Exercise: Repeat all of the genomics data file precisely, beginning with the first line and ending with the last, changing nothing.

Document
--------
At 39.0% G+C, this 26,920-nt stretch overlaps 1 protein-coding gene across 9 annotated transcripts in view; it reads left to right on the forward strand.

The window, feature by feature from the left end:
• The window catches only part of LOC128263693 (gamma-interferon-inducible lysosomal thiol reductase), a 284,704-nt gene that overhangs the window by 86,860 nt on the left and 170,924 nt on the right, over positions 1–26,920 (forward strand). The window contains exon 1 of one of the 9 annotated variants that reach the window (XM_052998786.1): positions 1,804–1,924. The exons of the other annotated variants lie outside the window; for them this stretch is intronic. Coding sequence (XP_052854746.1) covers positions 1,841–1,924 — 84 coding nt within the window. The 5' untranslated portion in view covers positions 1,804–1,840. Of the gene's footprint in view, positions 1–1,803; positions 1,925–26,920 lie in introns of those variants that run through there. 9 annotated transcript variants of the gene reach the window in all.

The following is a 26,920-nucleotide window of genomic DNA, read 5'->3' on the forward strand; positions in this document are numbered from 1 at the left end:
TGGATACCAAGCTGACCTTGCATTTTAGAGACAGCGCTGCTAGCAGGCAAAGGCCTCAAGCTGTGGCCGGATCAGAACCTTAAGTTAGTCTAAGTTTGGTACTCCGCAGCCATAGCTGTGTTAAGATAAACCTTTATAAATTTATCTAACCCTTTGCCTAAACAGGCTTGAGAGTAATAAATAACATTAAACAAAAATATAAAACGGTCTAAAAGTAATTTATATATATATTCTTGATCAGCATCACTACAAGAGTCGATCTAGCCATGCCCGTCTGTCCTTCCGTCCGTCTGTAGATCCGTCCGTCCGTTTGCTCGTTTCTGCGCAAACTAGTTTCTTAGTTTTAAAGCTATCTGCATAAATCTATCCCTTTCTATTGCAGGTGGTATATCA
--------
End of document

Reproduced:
At 39.0% G+C, this 26,920-nt stretch overlaps 1 protein-coding gene across 9 annotated transcripts in view; it reads left to right on the forward strand.

The window, feature by feature from the left end:
• The window catches only part of LOC128263693 (gamma-interferon-inducible lysosomal thiol reductase), a 284,704-nt gene that overhangs the window by 86,860 nt on the left and 170,924 nt on the right, over positions 1–26,920 (forward strand). The window contains exon 1 of one of the 9 annotated variants that reach the window (XM_052998786.1): positions 1,804–1,924. The exons of the other annotated variants lie outside the window; for them this stretch is intronic. Coding sequence (XP_052854746.1) covers positions 1,841–1,924 — 84 coding nt within the window. The 5' untranslated portion in view covers positions 1,804–1,840. Of the gene's footprint in view, positions 1–1,803; positions 1,925–26,920 lie in introns of those variants that run through there. 9 annotated transcript variants of the gene reach the window in all.

The following is a 26,920-nucleotide window of genomic DNA, read 5'->3' on the forward strand; positions in this document are numbered from 1 at the left end:
TGGATACCAAGCTGACCTTGCATTTTAGAGACAGCGCTGCTAGCAGGCAAAGGCCTCAAGCTGTGGCCGGATCAGAACCTTAAGTTAGTCTAAGTTTGGTACTCCGCAGCCATAGCTGTGTTAAGATAAACCTTTATAAATTTATCTAACCCTTTGCCTAAACAGGCTTGAGAGTAATAAATAACATTAAACAAAAATATAAAACGGTCTAAAAGTAATTTATATATATATTCTTGATCAGCATCACTACAAGAGTCGATCTAGCCATGCCCGTCTGTCCTTCCGTCCGTCTGTAGATCCGTCCGTCCGTTTGCTCGTTTCTGCGCAAACTAGTTTCTTAGTTTTAAAGCTATCTGCATAAATCTATCCCTTTCTATTGCAGGTGGTATATCA